Lucille and Yvette live until the dark cloud of their mother who abandoned her husband and children and ran away with a younger man.
Yvette has never been in love and scorns the attention of the young men of her social circle. She is disdainful of her family and her home and openly flouts rules and their idea of morality. These young girls are full of life and promise and feel that they are wasting away in their prison-like home. This is a short novel, but Lawrence packs a lot into it. The characters are well drawn, and easy to recognize: the old grandmother who holds onto her position of power in the house, the frustrated aunt who is angry about wasting away her life and her sex in service to her mother, the loving, ineffective father who wants to be liked.
A big part of the problem is that the young boys and girls in this small town actually have everything. What they lack is intellectual stimulation and real difficulties. This brings about a sense of ennui and disdain for their families. Which is why when Yvette meets the gypsy, her interest is piqued. He represents freedom, virility and earthiness. Only at the end does she realise how she feels about him and learns his name and sees him more than a romantic concept.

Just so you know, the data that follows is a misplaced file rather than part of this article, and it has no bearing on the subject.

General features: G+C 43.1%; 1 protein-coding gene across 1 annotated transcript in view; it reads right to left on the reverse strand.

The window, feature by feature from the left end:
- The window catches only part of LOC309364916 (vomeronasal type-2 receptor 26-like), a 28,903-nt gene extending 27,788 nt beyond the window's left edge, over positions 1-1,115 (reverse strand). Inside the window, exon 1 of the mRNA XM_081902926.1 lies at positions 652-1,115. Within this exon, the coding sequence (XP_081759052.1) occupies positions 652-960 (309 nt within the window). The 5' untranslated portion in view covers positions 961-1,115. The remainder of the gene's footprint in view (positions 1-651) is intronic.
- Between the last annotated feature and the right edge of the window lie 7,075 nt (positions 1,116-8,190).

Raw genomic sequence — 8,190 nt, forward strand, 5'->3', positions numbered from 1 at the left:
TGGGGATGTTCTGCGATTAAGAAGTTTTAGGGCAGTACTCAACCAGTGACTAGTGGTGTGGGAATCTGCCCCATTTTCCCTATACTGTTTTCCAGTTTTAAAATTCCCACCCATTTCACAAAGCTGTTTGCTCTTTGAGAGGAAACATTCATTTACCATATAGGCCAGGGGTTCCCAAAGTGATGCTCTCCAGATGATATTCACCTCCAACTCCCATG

The end seemed a little rushed and incomplete (this novella was published posthumously) and a little overly dramatic.
The audiobook: I suggest that you do listen to this novella in audio. Georgina Sutton does a great job of creating the ethereal Yvette, the old grandmother, the choleric aunt and the gruff and real gypsy. I only listened to it once, but bits of dialogue stand out in my memory for which the audio production is the reason.
I will definitely be looking for more classics to consume in audio. Having someone interpret the material intelligently adds so much to my absorption and enjoyment of the book.
Highly recommended for anyone who enjoys classics, especially D.H Lawrence. I do suggest you try the audiobook, it greatly added to my appreciation of this short novel.
Pujitha Krishnan Fernandes, Bookpleasures.com